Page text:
Last weekend I visited Foster Botanical Gardens (FBG), on the edge of Downtown Honolulu. This is one of the few public botanical gardens in Hawaii that charges an entrance fee. It is minimal though–$3 for kama’aina w/ ID; $5 for everyone else (see FBG link above for details).
As far as botanical gardens are concerned it is relatively small. But given it’s unusual location –smack dab in the middle of metropolitan Honolulu (the freeway runs on one side and the Downtown business district is on the other)– it is a small miracle! Within the garden is a huge variety of trees, shrubs, and flowering plants. 24 magnificent trees are officially listed as “exceptional” and are protected by City ordinance. 5 of them are clearly visible in my QTVR (click linked image above).
For those of you who are “bug buffs” (like me), FBG is a virtual bug safari! Also, there are tons of Gold Dust Day Gecko’s in the Bromiliad patch. :mrgreen: I could spend the entire day there doing nothing but bug hunting. FBG is literally a Downtown oasis for insects, small reptiles, birds, small mammals, and humans even.
I have lived on Oahu for most of my life and have only been to Foster Botanical Gardens one other time — and that was back in grade school. It is astounding to think about how much I take for granted, as a long time resident. Actually it is kind of sad. I think I’ll get that annual pass and make it a point to visit FBG regularly…my bug portfolio is looking kind of thin. ;)
My post today is very out of order — no, it is not “broken”. Simply out of sequence. I have been working on a more detailed “retrospective diary” of my last trip to Japan. (Oddly enough, on the heels of my Spring 2008 trip to Tokyo, next week! I really gotta work on my timing… (^^;) ) Today I happened upon a “test” panorama that I did while we were in Hiroshima. It grabbed my interest and I detoured from the travel log to re-create a finalized QuickTime Virtual Reality for you all to view.
Basic instructions on viewing: “click and drag” to pan and tilt, “Shift” to zoom in, and “Ctrl” to zoom out.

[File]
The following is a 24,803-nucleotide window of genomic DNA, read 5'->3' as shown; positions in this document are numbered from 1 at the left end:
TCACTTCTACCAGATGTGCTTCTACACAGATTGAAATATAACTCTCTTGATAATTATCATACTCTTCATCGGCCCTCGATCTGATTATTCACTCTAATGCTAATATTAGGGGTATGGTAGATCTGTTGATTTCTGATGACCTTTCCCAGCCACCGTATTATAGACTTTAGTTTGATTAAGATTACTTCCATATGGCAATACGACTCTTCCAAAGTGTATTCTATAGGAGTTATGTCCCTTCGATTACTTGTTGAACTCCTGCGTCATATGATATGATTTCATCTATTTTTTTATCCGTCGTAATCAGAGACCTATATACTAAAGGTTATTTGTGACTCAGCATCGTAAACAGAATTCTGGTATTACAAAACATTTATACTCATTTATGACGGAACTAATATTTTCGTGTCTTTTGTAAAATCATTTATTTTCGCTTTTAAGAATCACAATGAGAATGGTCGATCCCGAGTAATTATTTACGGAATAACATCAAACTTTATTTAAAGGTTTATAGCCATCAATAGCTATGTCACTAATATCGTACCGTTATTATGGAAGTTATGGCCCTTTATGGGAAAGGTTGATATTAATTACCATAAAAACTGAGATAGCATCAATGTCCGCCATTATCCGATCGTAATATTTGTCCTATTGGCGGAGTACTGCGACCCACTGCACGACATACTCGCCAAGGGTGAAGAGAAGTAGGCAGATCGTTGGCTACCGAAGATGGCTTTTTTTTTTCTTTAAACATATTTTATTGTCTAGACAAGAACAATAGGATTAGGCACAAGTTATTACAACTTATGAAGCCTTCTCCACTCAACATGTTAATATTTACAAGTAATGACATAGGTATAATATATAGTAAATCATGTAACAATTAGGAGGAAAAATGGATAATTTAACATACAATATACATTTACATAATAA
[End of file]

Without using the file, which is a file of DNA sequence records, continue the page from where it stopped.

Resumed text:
That was our view from the top of Mount Misen on Miyajima just off the coast of Hiroshima. The sun is setting so you can get a basic idea of which direction is West (therefore: North, South, & East also.) This is a full 360 degree (horizontal) view with +90 degrees up and -65 degrees down. I thought about climbing to the top of the biggest boulder to shoot the pano but then I would lose the view of the actual rock formation. (Actually, I was just too chicken to do it. ;-) )
Ryan and I started our Miyajima venture after lunch. We really cut it close to make it up to the top of Mt. Misen. But our timing was perfect for an incredible sunset — scenic — payoff! There were two other visitors on the mountain (four of us total) at that late hour. All of us were only half way down when the “last call” — for the gondola ropeway ride back to Miyajima proper — sounded! One of the girls, who was heading up to the peak when we were heading down, came sprinting past us just as the “last call” message ended.
*STOMP STOMP STOMP VVVOOOSH!!!* “Ko -nich -wa … “, was all I heard when I saw the flash of long blonde hair, corduroy, and the soles of her Nike’s. She was booking it! At that moment, I felt my age. I thought about how, not too long ago, that was me and my friends going up and down Diamond Head Crater. All I could utter in response was, “I gotta start exercising!” It didn’t matter anyway, she was long gone by the time I realized what happened.
Funny thing though, because it was just the four of us left, the workers held one car for all of us. It was one of those “neat” things that happen when you travel. There we were, the four of us … Ryan and I: the two Hawaii boys (who look Japanese but speak perfect English). One Asian woman, who looked Japanese but only god knows for sure (she never spoke). And then there was the “Blonde Sprinter”, who looked like she could have come from “anywhere USA” but sounded like she was from Australia or South Africa. It was obvious that all of us were out of breath (for various reasons). So rather than try to labor between panting and conversation, we all just sat there and appreciated the ride down. It was quite zen: the cool mountain air, dim light of dusk, sounds of birds coming home to roost, quiet *hum* of the gondola, and the four of us breathing.
Sure, it might have been nice to strike up a conversation and learn the facts about each person — but why spoil a good thing? Just so we can open our mouths and spout useless small talk? I think not.